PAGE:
COMEDIAN: You can see Chris O’Dowd in “Bridesmaids” and “Thor: The Dark World.” One of his early British TV series, “The IT Crowd” is available on Netflix.

It can be difficult to get a good grasp on the sports of hurling and gaelic football for Americans. We don’t have any frame of reference for the games. We’ve never seen a movie that focuses on the gaelic games. We can’t watch them on TV. There’s never been a video game based on them — well never one that was released in the states.

These sports are just totally off our radar on a national cultural level.

So it was interesting to see the video where minor Irish celebrity Chris O’Dowd, a featured actor in movies such as “Bridesmaids,” “Gulliver’s Travels” and “Thor: The Dark World,” talk about his views on gaelic football.

http://www.youtube.com/watch?v=Gr6LRCRM6Dk

And as you saw, O’Dowd isn’t just a fan. O’Dowd actually played gaelic football as a goal keeper. Representing County Roscommon, he played throughout his “high school years” and eventually in the post-school Under-21 divisions. While he was in the Under-21 division, he manned the goal for Roscommon in the 1997 Connacht Minor final against County Mayo.

So, we have Chris O’Dowd on our side. That’s good. But who else?

Are there other Irish actors and musicians that are fans of the gaelic games? Let me know.

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Straight from Ireland — The best hurling of 2013

It’s the end of the year, and since you can’t find too many hurling clips of American squads in action, we’ll turn to the bonafide experts of the game over in Ireland.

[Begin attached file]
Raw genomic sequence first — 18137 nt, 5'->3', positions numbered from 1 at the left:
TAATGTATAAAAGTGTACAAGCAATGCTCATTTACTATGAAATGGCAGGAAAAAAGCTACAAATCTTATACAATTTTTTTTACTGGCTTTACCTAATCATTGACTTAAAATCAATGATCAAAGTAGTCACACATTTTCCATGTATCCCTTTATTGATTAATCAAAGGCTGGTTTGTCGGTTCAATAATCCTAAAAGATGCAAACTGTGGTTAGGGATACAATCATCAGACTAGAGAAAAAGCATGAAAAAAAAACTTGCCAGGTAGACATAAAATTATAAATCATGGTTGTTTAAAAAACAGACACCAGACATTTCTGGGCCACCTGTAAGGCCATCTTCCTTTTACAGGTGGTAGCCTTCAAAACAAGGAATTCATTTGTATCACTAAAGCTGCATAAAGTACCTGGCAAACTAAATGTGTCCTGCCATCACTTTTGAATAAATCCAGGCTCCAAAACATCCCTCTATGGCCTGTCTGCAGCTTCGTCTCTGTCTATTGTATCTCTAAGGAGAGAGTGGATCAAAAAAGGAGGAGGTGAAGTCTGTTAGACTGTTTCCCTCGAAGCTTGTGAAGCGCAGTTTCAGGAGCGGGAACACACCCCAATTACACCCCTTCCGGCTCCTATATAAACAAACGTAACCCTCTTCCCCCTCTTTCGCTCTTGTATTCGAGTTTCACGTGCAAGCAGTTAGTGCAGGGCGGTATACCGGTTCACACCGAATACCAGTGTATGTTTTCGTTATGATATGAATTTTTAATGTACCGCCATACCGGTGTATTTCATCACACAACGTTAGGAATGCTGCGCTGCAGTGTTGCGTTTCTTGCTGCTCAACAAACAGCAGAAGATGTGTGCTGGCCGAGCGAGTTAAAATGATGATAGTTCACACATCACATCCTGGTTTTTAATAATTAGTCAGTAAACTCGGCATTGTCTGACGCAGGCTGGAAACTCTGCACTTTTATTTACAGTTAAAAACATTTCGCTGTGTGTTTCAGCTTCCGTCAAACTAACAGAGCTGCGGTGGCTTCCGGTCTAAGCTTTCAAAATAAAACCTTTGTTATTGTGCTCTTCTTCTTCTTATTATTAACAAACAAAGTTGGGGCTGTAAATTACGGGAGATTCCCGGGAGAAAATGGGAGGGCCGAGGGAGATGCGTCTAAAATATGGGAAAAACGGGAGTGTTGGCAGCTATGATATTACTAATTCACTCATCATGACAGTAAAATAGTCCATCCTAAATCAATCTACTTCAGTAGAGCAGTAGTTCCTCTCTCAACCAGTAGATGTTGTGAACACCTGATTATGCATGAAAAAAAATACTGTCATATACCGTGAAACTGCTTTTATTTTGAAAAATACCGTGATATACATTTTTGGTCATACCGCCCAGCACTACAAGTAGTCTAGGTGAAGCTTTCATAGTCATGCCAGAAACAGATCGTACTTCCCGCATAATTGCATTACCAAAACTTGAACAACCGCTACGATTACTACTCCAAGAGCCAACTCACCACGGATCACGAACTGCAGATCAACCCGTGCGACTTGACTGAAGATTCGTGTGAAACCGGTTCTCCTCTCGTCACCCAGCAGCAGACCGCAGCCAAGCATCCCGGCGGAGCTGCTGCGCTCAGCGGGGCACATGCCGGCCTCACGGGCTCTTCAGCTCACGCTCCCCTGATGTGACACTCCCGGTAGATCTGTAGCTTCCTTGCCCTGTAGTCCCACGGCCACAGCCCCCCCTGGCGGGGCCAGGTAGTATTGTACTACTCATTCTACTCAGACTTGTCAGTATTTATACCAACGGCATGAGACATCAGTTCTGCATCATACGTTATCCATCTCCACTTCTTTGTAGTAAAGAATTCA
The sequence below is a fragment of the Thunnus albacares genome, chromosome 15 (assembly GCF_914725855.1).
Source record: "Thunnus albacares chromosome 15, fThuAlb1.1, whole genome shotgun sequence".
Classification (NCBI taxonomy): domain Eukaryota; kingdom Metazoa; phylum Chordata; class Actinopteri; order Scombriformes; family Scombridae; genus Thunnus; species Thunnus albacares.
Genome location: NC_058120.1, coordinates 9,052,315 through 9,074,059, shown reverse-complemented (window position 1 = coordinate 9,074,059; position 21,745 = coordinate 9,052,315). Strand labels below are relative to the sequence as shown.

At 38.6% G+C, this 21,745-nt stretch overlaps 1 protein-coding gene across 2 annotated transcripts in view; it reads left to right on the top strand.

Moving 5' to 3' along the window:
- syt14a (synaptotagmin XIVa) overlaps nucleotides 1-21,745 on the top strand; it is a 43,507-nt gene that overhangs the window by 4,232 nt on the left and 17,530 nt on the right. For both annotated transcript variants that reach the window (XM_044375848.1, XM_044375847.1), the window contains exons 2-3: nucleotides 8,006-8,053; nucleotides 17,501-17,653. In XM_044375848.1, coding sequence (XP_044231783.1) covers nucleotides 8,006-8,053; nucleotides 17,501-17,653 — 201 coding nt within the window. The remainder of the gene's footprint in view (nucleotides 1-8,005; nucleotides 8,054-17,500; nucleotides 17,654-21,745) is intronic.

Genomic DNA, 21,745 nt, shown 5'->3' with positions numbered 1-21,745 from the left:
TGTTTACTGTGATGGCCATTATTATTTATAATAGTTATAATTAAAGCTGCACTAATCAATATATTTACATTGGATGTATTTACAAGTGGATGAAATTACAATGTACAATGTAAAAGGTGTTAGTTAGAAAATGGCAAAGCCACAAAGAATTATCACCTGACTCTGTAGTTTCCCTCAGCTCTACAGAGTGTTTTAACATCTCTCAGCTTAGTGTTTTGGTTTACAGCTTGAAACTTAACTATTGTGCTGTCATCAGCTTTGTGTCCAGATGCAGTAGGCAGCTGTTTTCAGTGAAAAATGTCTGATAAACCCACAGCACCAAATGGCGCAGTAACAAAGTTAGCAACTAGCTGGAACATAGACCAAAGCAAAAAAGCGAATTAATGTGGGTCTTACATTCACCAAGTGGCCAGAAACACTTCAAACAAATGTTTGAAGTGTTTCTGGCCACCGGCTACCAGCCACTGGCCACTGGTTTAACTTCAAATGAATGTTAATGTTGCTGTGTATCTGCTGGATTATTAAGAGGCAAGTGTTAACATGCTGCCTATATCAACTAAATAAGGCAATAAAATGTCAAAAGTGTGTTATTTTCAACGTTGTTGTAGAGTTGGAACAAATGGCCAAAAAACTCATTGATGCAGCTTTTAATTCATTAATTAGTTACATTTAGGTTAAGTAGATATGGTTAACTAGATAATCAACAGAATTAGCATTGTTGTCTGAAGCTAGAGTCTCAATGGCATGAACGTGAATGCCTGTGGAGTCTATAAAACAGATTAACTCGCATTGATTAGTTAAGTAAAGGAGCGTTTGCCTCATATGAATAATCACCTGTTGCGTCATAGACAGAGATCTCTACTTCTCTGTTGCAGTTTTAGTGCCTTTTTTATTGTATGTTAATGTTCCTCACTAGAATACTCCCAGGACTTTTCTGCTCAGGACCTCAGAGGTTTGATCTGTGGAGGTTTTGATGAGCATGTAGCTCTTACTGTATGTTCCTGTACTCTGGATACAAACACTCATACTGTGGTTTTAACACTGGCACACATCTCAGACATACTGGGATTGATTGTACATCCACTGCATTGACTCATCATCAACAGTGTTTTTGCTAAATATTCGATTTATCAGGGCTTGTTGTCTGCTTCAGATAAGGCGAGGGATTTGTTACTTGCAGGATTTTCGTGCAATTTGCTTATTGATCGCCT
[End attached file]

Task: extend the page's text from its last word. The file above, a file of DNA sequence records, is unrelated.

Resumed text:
First up, we’ll start with this video from the GAA as it highlights the best goals of 2013. http://youtu.be/IXO7L8u-3gY

Next we can look at the 10 greatest hurling moments according to the broadcasters of the Sunday Game. http://youtu.be/ajeagHCk15g (Warning, this is a bit of a long video thanks to the great intro.)

If you don’t mind some gaelic football mixed in with your hurling clips, then check out 2013′s best tackles in the GAA. http://youtu.be/RBiDK5NHsIo

But hold on a minute … we do have a few American clips to show you!

Eamonn Gormley, who brought us the fantastic 1-million-plus viewed “Fastest Game on Grass” video, hit the fields in Cleveland, the host of the 2013 North American County Board finals and brought us two great videos.

First up, we have the camogie champs. http://youtu.be/QyyJsSxMqnE

Then take a look at this compilation of moments from the NACB finals weekend.
We especially enjoyed the lengthy interview with GAA president Liam O’Neill. http://youtu.be/OjqIcuG80is

And of course, why not relive the All-Ireland hurling final. The championship was settled in a replay match between County Clare and County Cork. Their first attempt to determine the year’s champions ended in a draw, so they had to play it again a few weeks later. This is the entire un-edited game. http://youtu.be/Rv9FGy9MqOY

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Hurling squads must keep their websites active

Keep your hurling team's website active by posting something -- anything -- new at least once a month. Once a week would be even better. (And yes, Hurley to Rise needs to do the same!)

Keep your hurling team’s website active by posting something — anything — new at least once a month. Once a week would be even better. (And yes, Hurley to Rise needs to do the same!)